Early Christmas

When I got home from work this evening, a package was waiting for me on my desk. I sat down, tore off one end of the padded envelope, and pulled out a book written in Korean. Of course I can’t read a word of Korean, and the cover is a little beaten up, but I was absolutely thrilled, nonetheless, to receive it. It’s a translation of Learning jQuery, the book I wrote last year with my friend Jonathan Chaffer.

Learning jQuery Korean edition

Crazy.

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9 Responses to Early Christmas

  1. Paul says:

    The first two words are , “Jak-Ko Gang-Leek-Han” and I have no idea what that means, but I’m guessing that perhaps “Jak-ko” means the letter “J” and “Gang-Leek-Han” means “Query”. The word in bold is “Javascript” (literally “Ja-Ba-Suh-Kuh-Reep-Tuh”) and the last word is “Library” (literally “Lah-Ee-Buh-Rae-Ree”. Suddenly, I’m hungry for kimchi!

  2. Karl says:

    That is really cool, Paul. Thanks for the translation!

  3. Paul says:

    Uh, actually, my Korean friend informs me that I am incorrect. The proper translation is “New feeling of soda beverage“. Sorry for the confusion.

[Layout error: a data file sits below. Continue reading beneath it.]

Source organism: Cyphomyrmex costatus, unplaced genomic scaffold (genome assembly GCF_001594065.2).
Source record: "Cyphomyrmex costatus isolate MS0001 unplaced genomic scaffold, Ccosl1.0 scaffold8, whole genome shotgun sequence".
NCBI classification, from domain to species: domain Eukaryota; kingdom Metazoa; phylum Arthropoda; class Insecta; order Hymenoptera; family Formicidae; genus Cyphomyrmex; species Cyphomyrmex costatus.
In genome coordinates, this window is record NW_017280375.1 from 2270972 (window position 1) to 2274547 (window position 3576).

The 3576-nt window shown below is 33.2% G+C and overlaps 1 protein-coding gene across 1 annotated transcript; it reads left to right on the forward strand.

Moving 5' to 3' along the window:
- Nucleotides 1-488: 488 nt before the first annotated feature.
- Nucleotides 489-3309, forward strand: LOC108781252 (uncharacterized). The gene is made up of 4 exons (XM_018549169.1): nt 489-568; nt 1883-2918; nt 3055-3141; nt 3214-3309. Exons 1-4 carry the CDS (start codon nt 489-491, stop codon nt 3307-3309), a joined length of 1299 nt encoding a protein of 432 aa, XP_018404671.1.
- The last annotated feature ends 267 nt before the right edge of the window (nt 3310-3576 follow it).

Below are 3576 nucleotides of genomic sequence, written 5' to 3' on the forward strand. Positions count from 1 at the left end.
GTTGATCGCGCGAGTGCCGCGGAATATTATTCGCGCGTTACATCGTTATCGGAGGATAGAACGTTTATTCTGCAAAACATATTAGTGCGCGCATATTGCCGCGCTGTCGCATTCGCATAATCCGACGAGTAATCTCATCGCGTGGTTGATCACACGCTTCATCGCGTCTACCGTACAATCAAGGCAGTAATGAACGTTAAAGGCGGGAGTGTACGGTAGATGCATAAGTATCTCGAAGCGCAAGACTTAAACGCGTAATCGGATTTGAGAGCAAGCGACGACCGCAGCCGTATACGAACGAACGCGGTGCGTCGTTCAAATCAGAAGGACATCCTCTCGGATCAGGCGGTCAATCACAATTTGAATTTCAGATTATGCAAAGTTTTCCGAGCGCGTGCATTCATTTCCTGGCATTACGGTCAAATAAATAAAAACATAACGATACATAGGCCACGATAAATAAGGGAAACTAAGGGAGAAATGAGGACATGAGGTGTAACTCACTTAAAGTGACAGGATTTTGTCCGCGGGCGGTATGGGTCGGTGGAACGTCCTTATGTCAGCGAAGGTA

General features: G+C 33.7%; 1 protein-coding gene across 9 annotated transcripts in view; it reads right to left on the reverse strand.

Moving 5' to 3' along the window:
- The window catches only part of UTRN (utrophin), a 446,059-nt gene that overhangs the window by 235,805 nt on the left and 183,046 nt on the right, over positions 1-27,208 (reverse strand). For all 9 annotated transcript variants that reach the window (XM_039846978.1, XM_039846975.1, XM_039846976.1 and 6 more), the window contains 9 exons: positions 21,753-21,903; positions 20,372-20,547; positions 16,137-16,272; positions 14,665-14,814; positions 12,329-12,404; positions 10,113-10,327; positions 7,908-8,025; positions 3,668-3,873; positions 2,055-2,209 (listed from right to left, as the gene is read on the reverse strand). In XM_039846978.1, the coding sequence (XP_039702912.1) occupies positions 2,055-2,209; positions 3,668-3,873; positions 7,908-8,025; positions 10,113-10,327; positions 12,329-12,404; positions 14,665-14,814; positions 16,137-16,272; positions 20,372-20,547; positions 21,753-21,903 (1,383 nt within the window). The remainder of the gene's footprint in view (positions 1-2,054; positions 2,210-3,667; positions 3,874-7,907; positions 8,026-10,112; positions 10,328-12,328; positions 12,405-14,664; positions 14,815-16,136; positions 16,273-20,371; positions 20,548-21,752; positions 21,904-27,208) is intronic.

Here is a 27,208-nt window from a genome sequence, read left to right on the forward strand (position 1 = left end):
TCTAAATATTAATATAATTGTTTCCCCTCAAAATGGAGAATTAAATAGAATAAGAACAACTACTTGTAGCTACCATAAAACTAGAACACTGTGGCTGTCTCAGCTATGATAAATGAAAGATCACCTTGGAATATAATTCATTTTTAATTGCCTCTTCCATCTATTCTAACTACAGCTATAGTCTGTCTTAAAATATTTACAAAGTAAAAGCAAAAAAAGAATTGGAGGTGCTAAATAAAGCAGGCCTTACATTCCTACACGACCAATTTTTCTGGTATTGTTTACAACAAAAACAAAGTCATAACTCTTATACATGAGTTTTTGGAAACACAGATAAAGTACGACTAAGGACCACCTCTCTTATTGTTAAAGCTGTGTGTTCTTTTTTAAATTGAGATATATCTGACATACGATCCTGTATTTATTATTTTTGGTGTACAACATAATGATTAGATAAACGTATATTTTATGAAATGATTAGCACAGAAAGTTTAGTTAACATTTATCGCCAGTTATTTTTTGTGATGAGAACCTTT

4. dean says:

    That’s pretty cool. I wounder how many other languages your book was written in. It would be pretty neat to know the answer.

  5. Karl says:

    Hey Dean, I’m not sure, but I think it was also translated into Portuguese.

  6. Brian says:

    Hey Karl,
    Pretty cool! Sorry I haven’t kept in touch, but I thought I read somewhere that you have a second edition coming out of Learning jQuery — will this be the new cover, or is that just the translation cover?

  7. Karl says:

    Brian, so nice of you to drop into my non-techie world from the jQuery world. :) This won’t be the new cover; it’s just for the translation. The photo for the 2nd edition is here.

  8. Dan says:

    The cover translates to “A small and powerful Javascript library.” Congratulations Karl! Now that there is a Korean translation I’ve been trying to convince my coworkers here in Seoul to learn jQuery. Due to the alternate reality that is the Korean web we have to deal with sites and scripts that look like they were written in 1997. Tables and document.all are considered good style and proprietary MSIE scripts abound. I still occasionally see VBScript. It’s that bad. Here’s hoping books like yours help make the Korean web better.
    Cheers!

  9. That is really amazing! We are so proud of you and happy for your success in this field )that didn’t even exist when you went to college)! You skill in embracing technology is wonderful!

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